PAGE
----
The chief executive of a major household energy supplier has cast doubt on whether the sector and government will be able to spare households from a huge spike in bills from April.
Greg Jackson, the founder of Octopus Energy, used a letter to the three million households on its books to explain the options facing companies and ministers to limit increases from surging wholesale gas costs but said: “Honestly, I don’t know if we’ll be successful.”
The industry – decimated by the unprecedented rise in raw energy costs since last summer – has predicted that the energy price cap, which has so far shielded bill-payers from the worst, will rise by 50% to an average annual £2,000.
Regulator Ofgem will announce the new level households face on 7 February.
The government is widely expected to announce some help to offset the worst in advance of that date – before the hike takes effect on 1 April – but it remains unclear what form that support could take as talks continue.
The cap, which had already risen by 12% in October, has prevented Octopus and its rivals from passing on the cost of wholesale gas to their customers.
It is a key reason why 27 suppliers have collapsed since last August – with Octopus taking on the 580,000 customers of failed Avro Energy last September.
Mr Jackson told customers that he favoured a Treasury-led scheme to help spread the increased cost of energy over several years, adding that private funding could also be used, to spare households from an instant surge in bills.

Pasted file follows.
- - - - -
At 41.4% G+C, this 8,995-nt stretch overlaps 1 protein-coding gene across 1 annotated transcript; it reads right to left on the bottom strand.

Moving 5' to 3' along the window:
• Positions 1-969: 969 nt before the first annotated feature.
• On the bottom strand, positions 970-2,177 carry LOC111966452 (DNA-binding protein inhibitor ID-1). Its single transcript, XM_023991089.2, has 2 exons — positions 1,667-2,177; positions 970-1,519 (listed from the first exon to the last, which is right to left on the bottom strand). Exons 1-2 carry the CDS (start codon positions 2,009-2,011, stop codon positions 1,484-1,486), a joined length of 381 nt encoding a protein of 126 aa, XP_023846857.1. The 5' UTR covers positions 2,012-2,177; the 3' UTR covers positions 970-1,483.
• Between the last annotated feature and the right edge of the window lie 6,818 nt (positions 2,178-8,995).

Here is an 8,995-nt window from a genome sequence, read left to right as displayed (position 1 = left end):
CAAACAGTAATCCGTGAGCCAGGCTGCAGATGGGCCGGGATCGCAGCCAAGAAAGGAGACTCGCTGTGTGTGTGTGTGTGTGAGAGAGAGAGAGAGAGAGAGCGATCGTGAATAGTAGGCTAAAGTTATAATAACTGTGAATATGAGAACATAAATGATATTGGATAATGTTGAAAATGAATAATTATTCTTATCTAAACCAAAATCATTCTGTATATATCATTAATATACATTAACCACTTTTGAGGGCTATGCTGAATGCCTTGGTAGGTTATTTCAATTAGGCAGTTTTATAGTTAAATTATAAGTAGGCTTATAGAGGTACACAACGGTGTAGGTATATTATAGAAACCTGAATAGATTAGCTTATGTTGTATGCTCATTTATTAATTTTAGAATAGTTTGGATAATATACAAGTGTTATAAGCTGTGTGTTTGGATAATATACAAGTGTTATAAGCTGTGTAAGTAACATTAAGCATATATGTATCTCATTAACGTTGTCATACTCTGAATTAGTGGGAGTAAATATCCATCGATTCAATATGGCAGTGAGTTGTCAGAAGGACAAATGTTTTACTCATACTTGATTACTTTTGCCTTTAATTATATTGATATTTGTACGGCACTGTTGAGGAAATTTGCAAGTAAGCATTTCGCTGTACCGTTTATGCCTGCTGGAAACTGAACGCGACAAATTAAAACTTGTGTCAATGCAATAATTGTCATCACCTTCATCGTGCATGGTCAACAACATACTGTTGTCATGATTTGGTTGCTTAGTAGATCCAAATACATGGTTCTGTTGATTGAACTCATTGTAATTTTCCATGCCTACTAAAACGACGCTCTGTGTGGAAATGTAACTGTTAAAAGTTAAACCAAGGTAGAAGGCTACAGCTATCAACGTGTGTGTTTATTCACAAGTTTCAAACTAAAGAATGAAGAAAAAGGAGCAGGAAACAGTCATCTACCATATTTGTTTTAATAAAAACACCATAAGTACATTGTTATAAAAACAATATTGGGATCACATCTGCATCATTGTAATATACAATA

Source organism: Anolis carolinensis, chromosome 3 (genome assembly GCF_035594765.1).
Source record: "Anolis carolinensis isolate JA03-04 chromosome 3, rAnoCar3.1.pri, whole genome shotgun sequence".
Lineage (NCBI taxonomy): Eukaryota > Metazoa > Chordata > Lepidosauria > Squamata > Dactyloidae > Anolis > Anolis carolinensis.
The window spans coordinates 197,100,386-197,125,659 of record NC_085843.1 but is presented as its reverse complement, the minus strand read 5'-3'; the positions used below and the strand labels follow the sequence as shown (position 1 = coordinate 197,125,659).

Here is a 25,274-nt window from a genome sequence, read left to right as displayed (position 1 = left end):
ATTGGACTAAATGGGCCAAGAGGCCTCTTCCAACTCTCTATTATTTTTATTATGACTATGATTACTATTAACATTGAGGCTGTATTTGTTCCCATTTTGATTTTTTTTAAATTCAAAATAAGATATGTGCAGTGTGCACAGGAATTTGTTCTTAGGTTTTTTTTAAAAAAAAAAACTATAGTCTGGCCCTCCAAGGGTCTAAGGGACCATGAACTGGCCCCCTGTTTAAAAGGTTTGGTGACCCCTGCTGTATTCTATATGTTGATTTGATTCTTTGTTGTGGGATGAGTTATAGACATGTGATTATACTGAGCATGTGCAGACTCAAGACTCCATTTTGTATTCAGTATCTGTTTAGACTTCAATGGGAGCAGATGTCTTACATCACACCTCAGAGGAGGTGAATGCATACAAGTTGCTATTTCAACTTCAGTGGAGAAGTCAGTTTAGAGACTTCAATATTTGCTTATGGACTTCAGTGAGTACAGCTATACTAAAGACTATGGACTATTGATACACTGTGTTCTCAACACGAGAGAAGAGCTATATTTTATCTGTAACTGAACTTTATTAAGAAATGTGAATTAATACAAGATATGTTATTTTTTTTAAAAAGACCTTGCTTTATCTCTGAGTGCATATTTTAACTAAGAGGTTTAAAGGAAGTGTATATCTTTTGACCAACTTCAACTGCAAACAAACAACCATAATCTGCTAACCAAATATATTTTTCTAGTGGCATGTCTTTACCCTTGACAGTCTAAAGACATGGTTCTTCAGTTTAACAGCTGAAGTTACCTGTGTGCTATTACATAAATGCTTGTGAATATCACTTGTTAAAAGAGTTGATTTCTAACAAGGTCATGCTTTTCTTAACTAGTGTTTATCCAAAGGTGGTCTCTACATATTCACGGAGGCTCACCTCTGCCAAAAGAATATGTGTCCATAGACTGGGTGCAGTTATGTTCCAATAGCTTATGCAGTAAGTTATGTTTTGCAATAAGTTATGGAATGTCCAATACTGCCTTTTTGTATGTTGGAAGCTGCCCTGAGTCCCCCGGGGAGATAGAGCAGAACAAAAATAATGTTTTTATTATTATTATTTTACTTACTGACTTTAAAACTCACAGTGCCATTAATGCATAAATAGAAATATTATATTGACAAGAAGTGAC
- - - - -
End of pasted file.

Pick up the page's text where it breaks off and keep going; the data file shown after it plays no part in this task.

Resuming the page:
He said that other options, such as removing VAT and green levies from bills and extending the Warm Home Discount, would not be enough on their own to make a significant difference and just shift the financial burden elsewhere.
“The key thing is this: the cost of the energy we’re buying on the global markets to supply our customers is three times higher than it was a year ago,” he explained.
“At the moment, customers on standard variable tariffs are protected from price rises until the government price cap is updated in April. That means for an average home, we are currently buying energy for about £2,000 and selling it for £1,300.
“However, when the cap is updated, it’s likely a typical bill will rise over 75% compared to the same time last year. That’s another £60 a month: a huge burden for most homes.”
He added: “Spreading the cost of this sudden spike over several years will allow us to make the imminent April rise much, much smaller – more like £12 per month – and adjust prices to gradually cover the cost over time.
“And with the benefit of time, the gradual rises are likely to coincide with falling wholesale prices, making the effective increase much smaller, and eventually dropping below current prices.
“We are putting enormous effort in, alongside many others: energy suppliers, Ofgem and the government, to try and ensure there is decisive, collective action that best protects as many households as possible.
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“Honestly, I don’t know if we’ll be successful.
“But if we aren’t, it won’t be from lack of trying.”
The energy crisis has been a key component behind inflation hitting its highest level for almost 30 years last month.
The International Monetary Fund added its voice to the energy debate on Tuesday when it said there was a case for targeted UK support – adding that the tensions over the Russia-Ukraine crisis threatened to intensify prices further.